BUT THE BARRICADES are also within us. Before we can go out
and talk with students about what is most relevant to them, we must
free ourselves. We must stop being the "local opposition," endlessly
criticizing the administration while living, day-to-day, the very values
that have made a mockery of the educational system.
We have to redefine "responsibility." Our responsibility as students
and as human beings is not to some abstract "University community."

siveness to community problems.
This may have been politically,
stupid, but it was also politically
inevitable, And without .reverting
to a Marxist analysis of the situa-
tion it seems plausable to say
that Americans fare slowly divid-
ing into two groups: those w ho
control the government and major
economic institutions and simply
don't give a damn about the trou-
bles of the rest, and the rest it-
self.
The second group holds the key
to American politics. They are di-
vided and internally hostile; they'
range from Wallace'supporters to
alienated blacks. Such incidents
as the sit-in, however, may draw
them closer together. The more
sophisticated among them may,
begin to realize that law and order
without an underlying foundation
of justice is simply a form of
totalitarianism. If so, then some-
thing good will have come out
of this display of stupidly repres-
sive violence.
-Daniel J. Feid '69
Sept. 5 1
McCarthy
To the Editor:
THE McCARTHY write-in is
much more than a protest
vote. It will give to those who are
dissatisfied with the other can-
didates a chance to vote in good
conscience. It will also support
local candidates who are pledged
to ending the war in Vietnam and
beginning a war on poverty and
racism; candidates who will be
elected by and responsible to the
people and not political machines.
Keeping the McCarthy force alive
will enable the grass roots move-
ment which has sprung up across
the country, to continue to gain
strength in Michigan; a force
which in four years could be strong
enough to take over or defeat the
Democratic Party and elect adcan-
didate like McCarthy, Kennedy,
Rockefeller or Lindsay, President.
Some people are concerned that
the write-in for McCarthy will
take away votes from Humphrey
and thereby help elect Nixon. But
the write-in will attract mostly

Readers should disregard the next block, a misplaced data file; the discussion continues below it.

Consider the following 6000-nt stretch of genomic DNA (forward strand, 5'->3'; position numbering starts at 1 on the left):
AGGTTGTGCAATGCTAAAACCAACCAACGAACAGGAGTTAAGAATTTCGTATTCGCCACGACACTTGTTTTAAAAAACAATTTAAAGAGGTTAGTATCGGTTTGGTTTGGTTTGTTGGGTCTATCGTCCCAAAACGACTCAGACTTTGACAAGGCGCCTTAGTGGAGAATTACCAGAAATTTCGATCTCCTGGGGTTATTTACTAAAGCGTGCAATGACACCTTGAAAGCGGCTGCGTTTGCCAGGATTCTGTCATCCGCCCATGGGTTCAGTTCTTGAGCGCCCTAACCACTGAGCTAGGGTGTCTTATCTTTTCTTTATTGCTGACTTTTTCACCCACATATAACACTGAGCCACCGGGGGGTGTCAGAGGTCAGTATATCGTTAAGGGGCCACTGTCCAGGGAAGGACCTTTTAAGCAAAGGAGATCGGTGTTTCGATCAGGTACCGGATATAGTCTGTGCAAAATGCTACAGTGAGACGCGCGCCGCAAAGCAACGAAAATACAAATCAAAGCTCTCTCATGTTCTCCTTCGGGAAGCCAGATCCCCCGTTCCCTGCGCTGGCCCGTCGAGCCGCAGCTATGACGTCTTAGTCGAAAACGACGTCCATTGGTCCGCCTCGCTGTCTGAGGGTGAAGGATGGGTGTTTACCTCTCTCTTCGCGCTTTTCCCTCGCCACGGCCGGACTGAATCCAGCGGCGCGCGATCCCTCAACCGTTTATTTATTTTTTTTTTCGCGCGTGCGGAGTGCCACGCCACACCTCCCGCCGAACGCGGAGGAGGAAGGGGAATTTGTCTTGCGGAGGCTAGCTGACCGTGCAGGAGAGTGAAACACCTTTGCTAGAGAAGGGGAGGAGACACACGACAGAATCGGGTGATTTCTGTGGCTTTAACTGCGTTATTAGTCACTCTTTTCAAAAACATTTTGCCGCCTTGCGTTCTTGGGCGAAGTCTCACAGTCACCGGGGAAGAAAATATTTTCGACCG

those people who won't vote at all
or who at present, in order to
register a protest vote are find-
ing it necessary to vote for Wal-
lace. Moreover, the pols show
Nixon far ahead of Humphrey.
There is even the chance that if
Humphrey sees that he can't win
without McCarthy support, he
might adopt a dove plank to stop
the write-in. Thus, to enable peo-
ple to vote in good conscience, to
electtlocal candidates who sup-
port the minority peace plank and
new policies at home, to keep a
grass roots movement alive which
can take over the country in four
years, to keep public pressure for
an end to the war on two hawk
candidates, the McCarthy write-
in is a good idea.
The write-in relies on a canvass
to reach the voters; on people
talking to people. This way seems
as good as any and better than
mncf. f nh.kninpr a n ,.znk r nn-

had been crudely tried by Daley
and his club-happy deputies. The
experiment had created a sham-
bles that dishonored America and.
in doing so, fulfilled the most
lurid fantasies of a handful of
pseudo-Guevaras whose avowed
design was chaos.
THE LESSON seemed self-evi-
dent. We had seen the conse-
quences of our spreading police-
state mentality - the Innocent
bloodied, the conscientious dis-
senter treated as if he-or she-
were armed enemies of the state.
F the press hounded antd, in some;
cases, beaten, volunteer medics
battered and, finally, the head-
quarters of a defeated candidate
-Eugene McCarthy-ruthlessly
invaded at dawn on a flimsy pre-
text reminiscent of totalitarian
night raids.
We had been an exhibition in